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Blood. 2011 Feb 3;117(5):1499-506. doi: 10.1182/blood-2010-07-295444. Epub 2010 Nov 23.

Pregnancy outcomes after maternal exposure to rituximab.

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1
Division of Immunology and Rheumatology, Stanford University School of Medicine, 1000 Welch Road, Palo Alto, CA 94304, USA. echakravarty@stanford.edu

Abstract

Rituximab is a chimeric anti-CD20 monoclonal B cell-depleting antibody indicated for certain hematologic malignancies and active rheumatoid arthritis with inadequate response to tumor necrosis factor antagonists. Despite counseling to avoid pregnancy, women may inadvertently become pregnant during or after rituximab treatment. Using the rituximab global drug safety database, we identified 231 pregnancies associated with maternal rituximab exposure. Maternal indications included lymphoma, autoimmune cytopenias, and other autoimmune diseases. Most cases were confounded by concomitant use of potentially teratogenic medications and severe underlying disease. Of 153 pregnancies with known outcomes, 90 resulted in live births. Twenty-two infants were born prematurely; with one neonatal death at 6 weeks. Eleven neonates had hematologic abnormalities; none had corresponding infections. Four neonatal infections were reported (fever, bronchiolitis, cytomegalovirus hepatitis, and chorioamnionitis). Two congenital malformations were identified: clubfoot in one twin, and cardiac malformation in a singleton birth. One maternal death from pre-existing autoimmune thrombocytopenia occurred. Although few congenital malformations or neonatal infections were seen among exposed neonates, women should continue to be counseled to avoid pregnancy for ≤ 12 months after rituximab exposure; however, inadvertent pregnancy does occasionally occur. Practitioners are encouraged to report complete information to regulatory authorities for all pregnancies with suspected or known exposure to rituximab.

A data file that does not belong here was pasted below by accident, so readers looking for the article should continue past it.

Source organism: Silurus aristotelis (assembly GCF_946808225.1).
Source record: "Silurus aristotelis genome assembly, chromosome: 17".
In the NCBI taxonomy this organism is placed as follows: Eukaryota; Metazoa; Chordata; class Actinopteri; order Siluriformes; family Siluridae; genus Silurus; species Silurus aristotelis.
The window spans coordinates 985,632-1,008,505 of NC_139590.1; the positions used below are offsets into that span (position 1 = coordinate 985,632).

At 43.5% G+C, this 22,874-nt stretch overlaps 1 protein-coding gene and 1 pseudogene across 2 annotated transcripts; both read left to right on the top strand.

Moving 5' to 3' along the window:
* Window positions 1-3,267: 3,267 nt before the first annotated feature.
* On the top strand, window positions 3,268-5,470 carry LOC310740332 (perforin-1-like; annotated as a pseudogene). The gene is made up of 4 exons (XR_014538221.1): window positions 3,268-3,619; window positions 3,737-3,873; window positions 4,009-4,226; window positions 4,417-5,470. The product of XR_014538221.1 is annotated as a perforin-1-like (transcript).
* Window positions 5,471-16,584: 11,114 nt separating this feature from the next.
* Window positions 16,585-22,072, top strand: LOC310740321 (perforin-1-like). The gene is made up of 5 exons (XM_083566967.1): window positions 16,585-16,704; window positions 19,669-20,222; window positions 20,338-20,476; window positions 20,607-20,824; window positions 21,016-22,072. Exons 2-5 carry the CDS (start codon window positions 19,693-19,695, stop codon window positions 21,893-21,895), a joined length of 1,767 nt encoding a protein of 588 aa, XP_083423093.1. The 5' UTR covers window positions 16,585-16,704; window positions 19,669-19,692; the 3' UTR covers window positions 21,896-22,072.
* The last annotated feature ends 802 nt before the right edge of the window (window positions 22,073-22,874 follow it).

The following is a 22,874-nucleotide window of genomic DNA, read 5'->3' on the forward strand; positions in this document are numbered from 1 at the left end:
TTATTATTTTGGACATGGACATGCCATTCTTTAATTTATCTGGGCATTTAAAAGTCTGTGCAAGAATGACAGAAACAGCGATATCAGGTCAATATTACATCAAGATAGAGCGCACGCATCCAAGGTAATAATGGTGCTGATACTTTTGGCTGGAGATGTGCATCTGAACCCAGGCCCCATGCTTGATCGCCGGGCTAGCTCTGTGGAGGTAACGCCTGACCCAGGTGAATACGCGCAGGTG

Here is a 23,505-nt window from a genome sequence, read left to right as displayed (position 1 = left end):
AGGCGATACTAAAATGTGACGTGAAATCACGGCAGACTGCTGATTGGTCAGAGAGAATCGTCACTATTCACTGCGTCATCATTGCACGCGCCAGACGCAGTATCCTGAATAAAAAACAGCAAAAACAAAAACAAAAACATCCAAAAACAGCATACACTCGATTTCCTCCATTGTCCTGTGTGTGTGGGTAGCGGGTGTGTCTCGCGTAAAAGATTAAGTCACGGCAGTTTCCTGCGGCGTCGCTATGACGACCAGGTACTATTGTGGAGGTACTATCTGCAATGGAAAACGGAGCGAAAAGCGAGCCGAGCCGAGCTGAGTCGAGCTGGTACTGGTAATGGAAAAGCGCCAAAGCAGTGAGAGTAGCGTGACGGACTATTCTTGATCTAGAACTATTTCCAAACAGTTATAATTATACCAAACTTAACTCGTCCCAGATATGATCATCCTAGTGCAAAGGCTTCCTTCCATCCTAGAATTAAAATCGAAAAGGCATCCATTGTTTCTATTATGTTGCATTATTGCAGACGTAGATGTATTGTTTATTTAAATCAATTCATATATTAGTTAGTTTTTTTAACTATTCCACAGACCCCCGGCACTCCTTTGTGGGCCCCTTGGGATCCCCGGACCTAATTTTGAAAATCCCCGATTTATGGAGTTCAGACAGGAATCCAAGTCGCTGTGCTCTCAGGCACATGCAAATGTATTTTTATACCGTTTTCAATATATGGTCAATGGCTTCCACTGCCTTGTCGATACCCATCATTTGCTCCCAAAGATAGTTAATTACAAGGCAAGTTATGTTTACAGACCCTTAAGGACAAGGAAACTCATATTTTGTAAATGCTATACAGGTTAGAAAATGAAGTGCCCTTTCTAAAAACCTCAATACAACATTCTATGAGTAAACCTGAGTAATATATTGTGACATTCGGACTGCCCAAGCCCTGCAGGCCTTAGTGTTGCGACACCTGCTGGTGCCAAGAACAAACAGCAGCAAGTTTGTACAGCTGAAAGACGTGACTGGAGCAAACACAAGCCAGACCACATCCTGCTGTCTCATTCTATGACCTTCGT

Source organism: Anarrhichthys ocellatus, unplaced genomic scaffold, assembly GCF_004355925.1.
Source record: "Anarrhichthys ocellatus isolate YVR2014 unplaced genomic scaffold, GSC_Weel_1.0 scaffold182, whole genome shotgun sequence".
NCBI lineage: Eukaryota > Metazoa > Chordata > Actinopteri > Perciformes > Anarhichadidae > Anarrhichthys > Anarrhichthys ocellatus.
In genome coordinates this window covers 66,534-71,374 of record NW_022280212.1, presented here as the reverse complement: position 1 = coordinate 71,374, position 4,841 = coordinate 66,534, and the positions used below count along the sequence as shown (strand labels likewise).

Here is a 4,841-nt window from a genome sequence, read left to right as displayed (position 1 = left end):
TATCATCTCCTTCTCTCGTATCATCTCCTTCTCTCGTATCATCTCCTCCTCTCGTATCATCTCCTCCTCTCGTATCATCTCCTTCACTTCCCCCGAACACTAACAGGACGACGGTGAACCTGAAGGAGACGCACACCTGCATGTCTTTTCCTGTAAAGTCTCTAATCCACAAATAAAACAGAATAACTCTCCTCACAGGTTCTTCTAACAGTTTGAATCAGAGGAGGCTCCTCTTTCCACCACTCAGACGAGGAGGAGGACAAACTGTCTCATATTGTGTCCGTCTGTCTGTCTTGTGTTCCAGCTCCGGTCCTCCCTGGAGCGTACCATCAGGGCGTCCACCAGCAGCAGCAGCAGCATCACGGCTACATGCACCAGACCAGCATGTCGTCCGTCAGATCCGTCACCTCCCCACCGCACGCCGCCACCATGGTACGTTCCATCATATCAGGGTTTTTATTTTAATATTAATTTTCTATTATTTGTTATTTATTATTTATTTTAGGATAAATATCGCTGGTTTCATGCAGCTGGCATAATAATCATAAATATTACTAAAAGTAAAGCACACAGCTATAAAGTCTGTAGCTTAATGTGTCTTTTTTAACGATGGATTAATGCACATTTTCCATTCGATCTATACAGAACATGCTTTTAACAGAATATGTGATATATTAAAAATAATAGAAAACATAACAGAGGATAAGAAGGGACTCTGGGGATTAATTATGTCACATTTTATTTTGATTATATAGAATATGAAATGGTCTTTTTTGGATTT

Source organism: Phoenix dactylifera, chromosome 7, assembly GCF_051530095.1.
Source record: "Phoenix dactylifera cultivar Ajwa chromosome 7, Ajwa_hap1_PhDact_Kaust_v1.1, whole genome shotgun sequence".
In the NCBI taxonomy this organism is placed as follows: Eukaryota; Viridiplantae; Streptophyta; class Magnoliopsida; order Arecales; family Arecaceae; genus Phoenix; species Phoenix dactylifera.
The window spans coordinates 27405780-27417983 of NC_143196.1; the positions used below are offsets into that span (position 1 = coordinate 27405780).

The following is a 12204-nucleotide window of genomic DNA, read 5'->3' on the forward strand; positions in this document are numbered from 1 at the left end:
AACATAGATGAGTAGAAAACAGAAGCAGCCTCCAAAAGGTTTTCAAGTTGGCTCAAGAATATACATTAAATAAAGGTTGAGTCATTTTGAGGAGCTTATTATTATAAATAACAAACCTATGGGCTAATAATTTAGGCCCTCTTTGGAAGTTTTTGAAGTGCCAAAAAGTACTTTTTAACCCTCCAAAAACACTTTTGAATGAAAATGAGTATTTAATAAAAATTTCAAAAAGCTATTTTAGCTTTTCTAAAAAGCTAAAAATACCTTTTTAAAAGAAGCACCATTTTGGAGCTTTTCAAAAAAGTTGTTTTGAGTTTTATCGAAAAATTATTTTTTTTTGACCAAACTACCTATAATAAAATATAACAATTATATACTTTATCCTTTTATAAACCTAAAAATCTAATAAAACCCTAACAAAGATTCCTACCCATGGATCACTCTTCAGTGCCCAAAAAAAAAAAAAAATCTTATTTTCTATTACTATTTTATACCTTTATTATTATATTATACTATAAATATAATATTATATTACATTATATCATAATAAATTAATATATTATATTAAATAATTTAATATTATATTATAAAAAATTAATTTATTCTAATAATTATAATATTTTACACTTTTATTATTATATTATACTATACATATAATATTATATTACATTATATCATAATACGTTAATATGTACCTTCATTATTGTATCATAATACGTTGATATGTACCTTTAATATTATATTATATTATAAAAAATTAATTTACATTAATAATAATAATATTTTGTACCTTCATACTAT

PMID:
21098742
DOI:
10.1182/blood-2010-07-295444
[Indexed for MEDLINE]
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